Underclassman Years at SFSU

My name is Claudia, I am a sophomore and currently attending San Francisco State University. I graduated from Richmond High school in 2009. My first year in college had a lot of ups and downs but overall it was a good year. Prior to my freshman year in college i attended a summer bridge program at SF State that would help prepare me for my classes during the fall. i believe that if it wasn’t for this program, i would have been struggling a lot during my first semester of college. although, i had no vacation all throughout summer, i enjoyed this program a lot. Not only did it help me achieve academically, but it allowed me to make really good friends and it exposed me to college life. I took 3 classes, freshman English, math and another class that introduced incoming freshmen to services on campus. My English class was my favorite. It took me a while to get used to it because in high school we are taught to write an essay in a 5 paragraph structure. When i got to college, all of this changed. The teacher would constantly tell me to break away from that structure since it was no longer necessary, but it was hard for me because that was what i had learned for 4 years. Eventually i did break away, my writing was stronger at the end and it prepared me for my fall classes. I am very grateful that I had the opportunity to participate in this program and I would recommend that every incoming freshman takes it to get a glimpse of what college life is all about.

During my freshman year I was living in the dorms. This was a crazy experience. I really liked my roommate, we were a lot like each other and we got along really good which was perfect since I had heard a lot of crazy stories about bad roommates. I was very fortunate to find this person, we are still living together. My room was not big at all. It was your typical dorm, two beds, two desks,two closets, and no bathroom. We had to share our bathroom with 20 + girls that lived in our same floor. It was not a pleasant experience. My floor was co-ed so our neighbors were guys and fortunately they were really nice and we turned out to be really good friends. I would say that the dorms allowed me to make new friends since you practically had to live with everyone that was in our floor. Resident life was also very good and fun. The RA’s would plan a lot of fun events that brought everyone together as well as informed you about things that were going on around campus and the community. The only downside to living in the dorms was that you had no privacy at all. Also, it was really hard to do any homework. Our floor was really noisy so it was hard to get any work done. I would go to the library and finish my homework there which was great because it allowed me to concentrate better and get my work done.

My classes during my freshman year were alright. I believe that the first two years of college are not so interesting since you have to take random classes that have nothing to do with your major. I did find some classes that I really liked during my first year. I took a couple of Raza classes that were really interesting. The amount of homework that was assigned was a lot. I had a lot of reading which was overwhelming at times since i was not used to it. I was taking 16 units every semester so i think that played a role into the amount of stress that i had during my first year. Along with a full load of classes I was also working part time at a pre-school in the mission district. I love my job. I began working with Jumpstart for young children during my freshman year. Here, we go into pre-schools twice a week and work with children to develop their literacy and print knowledge. I really enjoy working here because it allows me to take my mind off of school and focus on my kids. It makes me very happy to know that I am helping these kids prepare for kindergarten. I am currently still working with Jumpstart but I am now doing my service in a pre-school in the Hunters Point area. Although my job requires a lot of my time, I would not trade it for anything.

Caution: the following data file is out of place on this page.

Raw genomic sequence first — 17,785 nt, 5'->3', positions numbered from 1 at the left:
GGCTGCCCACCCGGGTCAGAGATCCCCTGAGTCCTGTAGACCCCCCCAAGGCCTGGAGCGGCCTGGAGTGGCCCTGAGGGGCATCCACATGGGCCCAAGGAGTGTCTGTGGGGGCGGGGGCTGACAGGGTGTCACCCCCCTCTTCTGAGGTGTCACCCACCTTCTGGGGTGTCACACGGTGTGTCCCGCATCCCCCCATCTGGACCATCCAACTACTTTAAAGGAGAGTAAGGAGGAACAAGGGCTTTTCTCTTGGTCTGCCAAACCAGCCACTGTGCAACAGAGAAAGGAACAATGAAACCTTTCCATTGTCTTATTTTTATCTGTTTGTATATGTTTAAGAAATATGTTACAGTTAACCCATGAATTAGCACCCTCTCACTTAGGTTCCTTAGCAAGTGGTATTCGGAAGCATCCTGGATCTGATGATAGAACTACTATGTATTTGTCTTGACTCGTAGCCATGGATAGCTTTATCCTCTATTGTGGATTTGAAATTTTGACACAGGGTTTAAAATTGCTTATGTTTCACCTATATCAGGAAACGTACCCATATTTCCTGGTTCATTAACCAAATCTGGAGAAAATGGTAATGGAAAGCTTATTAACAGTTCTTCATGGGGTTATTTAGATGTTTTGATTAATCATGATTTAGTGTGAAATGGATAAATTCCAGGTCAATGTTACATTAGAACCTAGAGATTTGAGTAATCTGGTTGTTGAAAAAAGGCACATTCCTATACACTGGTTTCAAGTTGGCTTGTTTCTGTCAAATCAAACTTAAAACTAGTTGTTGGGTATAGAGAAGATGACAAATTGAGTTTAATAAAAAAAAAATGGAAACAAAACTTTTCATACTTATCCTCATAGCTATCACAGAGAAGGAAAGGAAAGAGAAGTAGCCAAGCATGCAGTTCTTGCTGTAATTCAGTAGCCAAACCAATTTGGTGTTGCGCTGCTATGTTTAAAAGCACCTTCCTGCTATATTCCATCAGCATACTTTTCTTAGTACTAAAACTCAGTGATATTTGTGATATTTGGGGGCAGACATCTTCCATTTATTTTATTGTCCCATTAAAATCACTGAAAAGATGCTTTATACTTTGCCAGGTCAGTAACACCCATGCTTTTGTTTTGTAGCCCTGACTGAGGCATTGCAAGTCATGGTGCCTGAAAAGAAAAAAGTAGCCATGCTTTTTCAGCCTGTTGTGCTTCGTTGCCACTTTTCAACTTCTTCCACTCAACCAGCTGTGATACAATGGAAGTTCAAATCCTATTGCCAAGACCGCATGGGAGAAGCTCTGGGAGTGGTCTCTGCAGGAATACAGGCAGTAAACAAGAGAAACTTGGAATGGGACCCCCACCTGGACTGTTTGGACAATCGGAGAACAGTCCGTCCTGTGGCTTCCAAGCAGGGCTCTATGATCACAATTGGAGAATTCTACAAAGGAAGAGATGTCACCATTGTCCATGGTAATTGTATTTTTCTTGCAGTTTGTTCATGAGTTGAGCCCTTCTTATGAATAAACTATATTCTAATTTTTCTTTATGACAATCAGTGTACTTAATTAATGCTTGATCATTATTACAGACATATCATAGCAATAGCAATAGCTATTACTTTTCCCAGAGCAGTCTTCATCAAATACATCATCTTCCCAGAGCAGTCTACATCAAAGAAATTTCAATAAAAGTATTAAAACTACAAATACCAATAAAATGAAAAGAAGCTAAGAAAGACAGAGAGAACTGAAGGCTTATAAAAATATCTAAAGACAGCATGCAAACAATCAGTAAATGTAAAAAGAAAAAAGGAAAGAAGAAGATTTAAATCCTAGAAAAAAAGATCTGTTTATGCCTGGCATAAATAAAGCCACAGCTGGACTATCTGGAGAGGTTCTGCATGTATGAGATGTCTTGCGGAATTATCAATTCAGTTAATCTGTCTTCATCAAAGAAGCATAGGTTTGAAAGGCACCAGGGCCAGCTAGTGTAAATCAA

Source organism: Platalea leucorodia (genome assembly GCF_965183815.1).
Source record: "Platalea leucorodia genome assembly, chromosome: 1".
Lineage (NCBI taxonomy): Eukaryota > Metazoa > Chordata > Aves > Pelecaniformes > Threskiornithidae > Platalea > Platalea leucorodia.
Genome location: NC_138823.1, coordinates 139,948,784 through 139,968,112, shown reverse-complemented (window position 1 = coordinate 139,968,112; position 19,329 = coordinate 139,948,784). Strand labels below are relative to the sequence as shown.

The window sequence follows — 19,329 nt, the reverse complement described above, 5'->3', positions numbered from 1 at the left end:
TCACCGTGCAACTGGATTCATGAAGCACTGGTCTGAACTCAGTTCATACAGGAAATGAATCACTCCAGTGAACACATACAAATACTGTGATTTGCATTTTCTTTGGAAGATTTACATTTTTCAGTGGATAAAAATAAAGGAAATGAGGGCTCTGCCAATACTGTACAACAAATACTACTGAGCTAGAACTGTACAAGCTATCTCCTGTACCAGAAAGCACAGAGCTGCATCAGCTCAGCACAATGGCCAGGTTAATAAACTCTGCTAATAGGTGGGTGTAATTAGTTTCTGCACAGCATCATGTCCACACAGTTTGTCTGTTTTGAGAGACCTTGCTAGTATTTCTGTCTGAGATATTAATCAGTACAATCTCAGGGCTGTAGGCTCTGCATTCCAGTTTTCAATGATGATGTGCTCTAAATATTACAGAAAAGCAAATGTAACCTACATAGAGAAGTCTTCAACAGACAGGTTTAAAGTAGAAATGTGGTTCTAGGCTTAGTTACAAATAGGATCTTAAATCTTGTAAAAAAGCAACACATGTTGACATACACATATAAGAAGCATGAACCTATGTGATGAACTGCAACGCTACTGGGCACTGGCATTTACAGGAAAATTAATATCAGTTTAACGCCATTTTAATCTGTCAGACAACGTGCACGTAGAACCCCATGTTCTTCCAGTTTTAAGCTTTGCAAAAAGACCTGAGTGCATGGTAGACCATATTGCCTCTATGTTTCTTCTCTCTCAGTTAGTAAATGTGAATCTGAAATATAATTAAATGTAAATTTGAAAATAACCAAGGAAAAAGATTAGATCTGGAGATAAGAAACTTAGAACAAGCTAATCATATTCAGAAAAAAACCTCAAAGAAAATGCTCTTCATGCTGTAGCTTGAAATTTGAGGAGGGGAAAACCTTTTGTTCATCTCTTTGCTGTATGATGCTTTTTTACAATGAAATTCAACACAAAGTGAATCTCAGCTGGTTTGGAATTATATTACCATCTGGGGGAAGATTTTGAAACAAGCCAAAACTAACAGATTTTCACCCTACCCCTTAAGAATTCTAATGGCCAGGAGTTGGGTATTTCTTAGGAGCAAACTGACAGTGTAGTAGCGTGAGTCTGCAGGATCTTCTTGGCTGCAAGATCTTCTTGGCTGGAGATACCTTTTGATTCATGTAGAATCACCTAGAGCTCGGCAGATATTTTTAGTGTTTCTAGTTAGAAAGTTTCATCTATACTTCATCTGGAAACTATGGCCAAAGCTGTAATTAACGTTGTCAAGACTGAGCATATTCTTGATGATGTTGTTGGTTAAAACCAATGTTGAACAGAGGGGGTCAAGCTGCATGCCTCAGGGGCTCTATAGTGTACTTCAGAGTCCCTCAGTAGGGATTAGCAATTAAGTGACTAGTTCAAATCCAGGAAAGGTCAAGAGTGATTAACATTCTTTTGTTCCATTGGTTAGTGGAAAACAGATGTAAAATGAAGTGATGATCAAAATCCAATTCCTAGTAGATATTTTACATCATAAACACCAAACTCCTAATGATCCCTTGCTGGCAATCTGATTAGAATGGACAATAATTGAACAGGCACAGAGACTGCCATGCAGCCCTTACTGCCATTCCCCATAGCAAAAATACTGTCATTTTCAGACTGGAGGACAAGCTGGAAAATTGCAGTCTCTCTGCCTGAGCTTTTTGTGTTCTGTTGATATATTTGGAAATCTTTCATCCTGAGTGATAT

During my second semester of my Freshman year, I also had an internship with Associated Students Project Connect. Here, i worked with elementary and high school students to promote the idea of going to college. Although elementary and middle school might seem like a young age to start thinking about college, the idea of planting the seed of higher education was important. I really enjoyed working with Project connect because it allowed me to learn about different resources that were on campus. This helped me out a lot because i no longer felt lost in college. I now knew that there was help out there and that if I ever felt lost I could go to any of these resources for help. During my spring semester i took a class on Latino health care perspectives, this has been one of my favorite class that i have taken so far. it showed me a lot about the health problems that affect the Latino community and it really motivated me to do something that would allow me to help those who are going through these problems. The teacher that taught this class also ran a clinic in the mission district that was a partnership with UCSF and it served immigrants and those who did not have health care. his mission was to provide free basic health care services to those who could not afford them. I started attending the meetings and i was really interested in this project. i soon became a volunteer and before i knew it i got trained and i have been working in the clinic ever since as a pharmacy assistant and patient advocate. the work is very hard and time consuming but I know that at the end it pays off since I am helping those who are unable to get health care.

Overall my freshman year was very good. I learned that college is not like the movies and that it requires a lot of hard work and dedication. College allowed me to grow as a person and it helped me find out what i really wanted to do in my life. In the beginning I felt overwhelmed with the amount of work that I had but with time management I found that not only could I do all of this but I could also have fun with my friends and relax.